In junior high school, and then high school, her son ran track in the spring and cross-country in the fall. In the winter, he played basketball (there was no indoor track). He started running all over the place — on weekends, he would sometimes disappear for an hour or more, returning with stories of all the places he had been. Sometimes he would ask her to drive with him along the same route where he had just run, to measure it. None of her other kids had ever done anything like this, but he was so serious about it, so she went along. In fact, she did a lot more than go along. As he got older, she listened to him talk about his meets, about his times, about the places he had run, about what the coach had the kids do that day, about how many miles he wanted to run that summer. Sometimes when they were driving home from some place, he would ask to be dropped off so he could run the rest of the way home. She never told him he was crazy or foolish, never made him stay in the car if he wanted to go on foot. She was always there to give him a ride, but never insisted on it. She was happy to have this window onto her son’s world.
She would attend his meets, standing around with the other parents watching their kids run. Sometimes the other parents would joke with each other… “What are we doing here?” and she always knew the answer, “If it’s important to our kids, then it’s important to me!” One day, she was walking and she saw her son jogging with some other boys. For a moment, she wasn’t sure what to do. Her son was shy, and she guessed that her son wouldn’t want to be seen talking with his mother in front of the other boys, but she was surprised and touched when he jogged up, smiled, and yelled out “Hi, Mom!” She loved to tell that story.
One thing Martha never could or would do was judge her son’s efforts. No matter how her son ran, whether the time was fast or slow, she always said the same thing: “Wow, that’s really good! Good for you!” At times like these, her son would grow impatient with her, and say, that no it was NOT very good. Didn’t she know the difference between a four-minute mile and a five-minute mile? “Come ON, Mom!” But that distinction never seemed to matter to her, and she never learned to be critical, but instead, continue to give him complete, unconditional encouragement. It took him a long time, but eventually, he learned to accept it.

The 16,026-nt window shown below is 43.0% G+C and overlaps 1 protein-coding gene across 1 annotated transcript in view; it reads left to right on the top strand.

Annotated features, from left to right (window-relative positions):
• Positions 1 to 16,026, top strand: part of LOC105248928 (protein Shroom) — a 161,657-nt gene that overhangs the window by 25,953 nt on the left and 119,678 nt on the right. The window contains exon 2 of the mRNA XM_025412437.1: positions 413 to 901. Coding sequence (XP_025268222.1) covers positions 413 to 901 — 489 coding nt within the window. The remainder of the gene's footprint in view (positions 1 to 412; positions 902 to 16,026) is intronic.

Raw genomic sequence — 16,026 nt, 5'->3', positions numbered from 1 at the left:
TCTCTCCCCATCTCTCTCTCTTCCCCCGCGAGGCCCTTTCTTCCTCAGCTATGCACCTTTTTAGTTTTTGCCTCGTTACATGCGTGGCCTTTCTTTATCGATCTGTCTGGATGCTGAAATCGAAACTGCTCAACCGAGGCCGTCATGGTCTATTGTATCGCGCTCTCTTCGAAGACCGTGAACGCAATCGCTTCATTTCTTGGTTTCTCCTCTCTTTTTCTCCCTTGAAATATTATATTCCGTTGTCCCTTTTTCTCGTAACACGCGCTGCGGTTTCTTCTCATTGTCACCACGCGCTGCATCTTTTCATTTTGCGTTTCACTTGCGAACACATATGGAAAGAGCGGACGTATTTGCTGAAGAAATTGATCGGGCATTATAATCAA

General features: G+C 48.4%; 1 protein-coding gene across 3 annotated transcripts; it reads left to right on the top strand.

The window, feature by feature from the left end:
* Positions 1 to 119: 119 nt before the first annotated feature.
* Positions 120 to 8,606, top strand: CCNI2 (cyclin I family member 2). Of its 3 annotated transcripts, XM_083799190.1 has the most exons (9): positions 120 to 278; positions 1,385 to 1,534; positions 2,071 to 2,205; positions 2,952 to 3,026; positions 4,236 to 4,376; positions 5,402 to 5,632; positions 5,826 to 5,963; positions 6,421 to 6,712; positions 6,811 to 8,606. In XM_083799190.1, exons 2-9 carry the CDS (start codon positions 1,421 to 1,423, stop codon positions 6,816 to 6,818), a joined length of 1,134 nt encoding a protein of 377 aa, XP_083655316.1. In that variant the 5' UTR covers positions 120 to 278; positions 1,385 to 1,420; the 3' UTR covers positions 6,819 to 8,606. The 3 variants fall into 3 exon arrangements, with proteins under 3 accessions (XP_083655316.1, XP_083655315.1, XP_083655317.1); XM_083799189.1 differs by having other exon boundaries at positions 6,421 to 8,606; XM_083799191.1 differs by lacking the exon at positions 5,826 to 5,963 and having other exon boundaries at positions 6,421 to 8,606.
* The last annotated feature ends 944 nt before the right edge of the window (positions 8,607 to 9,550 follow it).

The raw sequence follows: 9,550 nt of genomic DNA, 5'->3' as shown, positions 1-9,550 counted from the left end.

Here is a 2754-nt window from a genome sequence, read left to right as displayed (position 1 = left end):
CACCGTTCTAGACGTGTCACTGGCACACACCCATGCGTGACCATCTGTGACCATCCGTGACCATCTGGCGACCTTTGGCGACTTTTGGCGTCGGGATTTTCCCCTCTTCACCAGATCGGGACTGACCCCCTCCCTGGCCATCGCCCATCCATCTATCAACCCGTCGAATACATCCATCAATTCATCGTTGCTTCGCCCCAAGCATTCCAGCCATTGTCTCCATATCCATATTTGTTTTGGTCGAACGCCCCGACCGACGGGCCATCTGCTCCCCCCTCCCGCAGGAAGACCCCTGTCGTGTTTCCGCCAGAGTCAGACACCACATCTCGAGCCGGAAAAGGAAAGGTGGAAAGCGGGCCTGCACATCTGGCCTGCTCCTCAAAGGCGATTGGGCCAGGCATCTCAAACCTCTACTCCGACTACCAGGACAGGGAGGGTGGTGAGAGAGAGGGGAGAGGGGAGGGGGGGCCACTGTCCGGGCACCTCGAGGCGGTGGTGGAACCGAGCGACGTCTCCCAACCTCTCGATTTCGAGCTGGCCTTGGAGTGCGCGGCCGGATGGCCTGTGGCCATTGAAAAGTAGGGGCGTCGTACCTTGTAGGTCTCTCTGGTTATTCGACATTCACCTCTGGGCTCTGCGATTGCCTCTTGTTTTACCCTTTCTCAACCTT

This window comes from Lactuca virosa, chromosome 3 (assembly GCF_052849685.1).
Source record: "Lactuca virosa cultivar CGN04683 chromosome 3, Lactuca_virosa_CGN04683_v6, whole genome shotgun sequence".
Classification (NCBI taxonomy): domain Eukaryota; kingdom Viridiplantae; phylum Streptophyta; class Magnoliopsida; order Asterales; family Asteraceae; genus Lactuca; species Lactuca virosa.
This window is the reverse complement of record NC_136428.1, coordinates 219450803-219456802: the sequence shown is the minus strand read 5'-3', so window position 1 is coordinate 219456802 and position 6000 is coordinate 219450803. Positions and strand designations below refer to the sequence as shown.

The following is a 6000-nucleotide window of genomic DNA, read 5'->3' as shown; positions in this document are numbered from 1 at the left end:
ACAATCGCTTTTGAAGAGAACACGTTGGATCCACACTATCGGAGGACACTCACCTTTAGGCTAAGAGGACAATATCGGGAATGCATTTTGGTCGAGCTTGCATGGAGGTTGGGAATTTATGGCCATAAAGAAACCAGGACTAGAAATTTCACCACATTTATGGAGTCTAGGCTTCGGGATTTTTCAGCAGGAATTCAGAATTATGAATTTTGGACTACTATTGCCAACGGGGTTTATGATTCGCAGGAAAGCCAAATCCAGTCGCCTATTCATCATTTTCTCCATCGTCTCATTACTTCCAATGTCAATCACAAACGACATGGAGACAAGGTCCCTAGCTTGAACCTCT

After high school, her son stopped running for several years, at least competitively. He went to college, graduated, got a job, got married, and then, all of a sudden started running again. In his mid-twenties, and about to start a family of his own, it somehow came back into his life, and it was a gift to be able to enjoy again what had brought so much happiness as a kid. And when he would call to tell her that he had finished a marathon in this or that time, that he had won some race (or failed to win), that he had struggled or suffered in some event that seemed very important at the time, she would still say the same things she had always said: “Wow. That’s awfully fast. Good for you!”
One day, Martha got a call from her son. He had won an important race, and he said that as soon as he had finished, he had been overwhelmed with a desire to share the victory and the experience with her and with Paul. He said he couldn’t have done it without them, and that he just wanted her to know how much her support had meant to him over all these years, and how much it still meant to him. He said…
“…Thank you, Mom, for letting me run around the house, for standing out in the rain at my meets, for driving me all over the county to measure my runs, for supporting me in a hundred ways that I didn’t notice at the time but I understand now that I have kids of my own, and for believing that if it was important to me and if it made me happy, then it was important to you, too.”
And she replied that she still remembered how he ran around the house that day when he was ten, sixteen times — a full mile.